The principle and algorithm of the simulation are similar to the granule simulation described in Sect. 2, i.e., we consider a collection of supergranules covering all of the visible hemisphere. Each supergranule contributes to the total RV and intensity. We adapt the parameters as follows:

  • Size distribution. Several authors have derived the size distribution of supergranules (Srikanth et al. 2000; Meunier et al. 2007c). Here we use the size distribution of Meunier et al. (2007c). For this simulation, we have fitted their cell radius distribution with an asymmetric law, with a mean of 9.392 Mm, a dispersion of 8.01 Mm, and an asymmetry factor of 2.55. The minimum and maximum radii are respectively 3 and 40 Mm.

  • Lifetimes. According to Del Moro (2004) supergranule lifetimes follow an exponential law with a typical scale of 22 h. However, the authors have also shown that supergranule lifetimes depend on their size. Here we use the following laws, derived from their analysis. We generate a typical timescale λτ for each diameter D, defined by −489+88.9D min for radius below 14 Mm, and 33 h for cells with a larger radius. For a given size, we then generate a timescale by using an exponential law that uses the proper λτ. We impose a minimum and maximum lifetime of 500 min (16.6 h) and 7000 min (117 h), respectively.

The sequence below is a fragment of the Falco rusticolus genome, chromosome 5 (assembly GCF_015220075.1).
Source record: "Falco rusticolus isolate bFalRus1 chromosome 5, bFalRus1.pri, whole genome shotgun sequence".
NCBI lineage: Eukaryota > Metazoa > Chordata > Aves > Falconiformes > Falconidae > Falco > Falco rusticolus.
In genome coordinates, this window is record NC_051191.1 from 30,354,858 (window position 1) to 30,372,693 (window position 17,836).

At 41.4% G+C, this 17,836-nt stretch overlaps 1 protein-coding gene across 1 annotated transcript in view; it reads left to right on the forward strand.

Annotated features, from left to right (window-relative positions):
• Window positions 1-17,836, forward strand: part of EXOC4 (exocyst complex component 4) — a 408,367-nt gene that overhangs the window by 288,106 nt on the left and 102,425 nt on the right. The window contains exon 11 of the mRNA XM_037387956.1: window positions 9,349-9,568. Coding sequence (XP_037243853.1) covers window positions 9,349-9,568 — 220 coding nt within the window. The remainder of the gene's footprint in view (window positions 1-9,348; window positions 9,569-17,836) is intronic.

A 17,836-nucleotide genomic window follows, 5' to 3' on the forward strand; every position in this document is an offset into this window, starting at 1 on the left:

• Evolution of supergranules: size, appearance, and disappearance. These parameters are not well constrained. In this paper we consider that supergranules appear or die in a similar way to granules, and we use the same percentages of the various categories and a typical radius threshold of 15 Mm between merging and fragmentation. No growing is considered.

  • Horizontal velocities. The contribution of the horizontal flows inside a given supergranule to the total RV is unfortunately not well constrained in the literature. Meunier et al. (2007c) showed that the rms inside a cell was larger for the largest cells, with a typical amplitude of ~33 m/s for the largest cells, and ~6 m/s for the smallest. They have also estimated the typical radial (horizontal) flows inside a cell (average horizontal velocity versus the position in the cell) and found typical velocities of about 200 m/s, with larger velocities for the largest cells. For our simulation we want to know the horizontal velocity (in one direction) averaged over the cell as a function of the size. One way to estimate at least an order of magnitude would be to scale the supergranule behavior from the granule laws. This is risky because, for example, the rms velocity inside a granule is about two times smaller than the typical horizontal flow, while in supergranules it is one order of magnitude smaller. Keeping this in mind, such a scaling based on the horizontal velocities rms provides 6 m/s for the largest cells and 31 m/s for the smallest cells. A scaling based on the typical horizontal velocities gives values that are four times larger. The uncertainty is therefore very large (a factor of 4 on the amplitude). In this paper we build simulations using the lower bound values and provide the upper limit by multiplying the RV by 4. We expect the true values to be between these two extrema.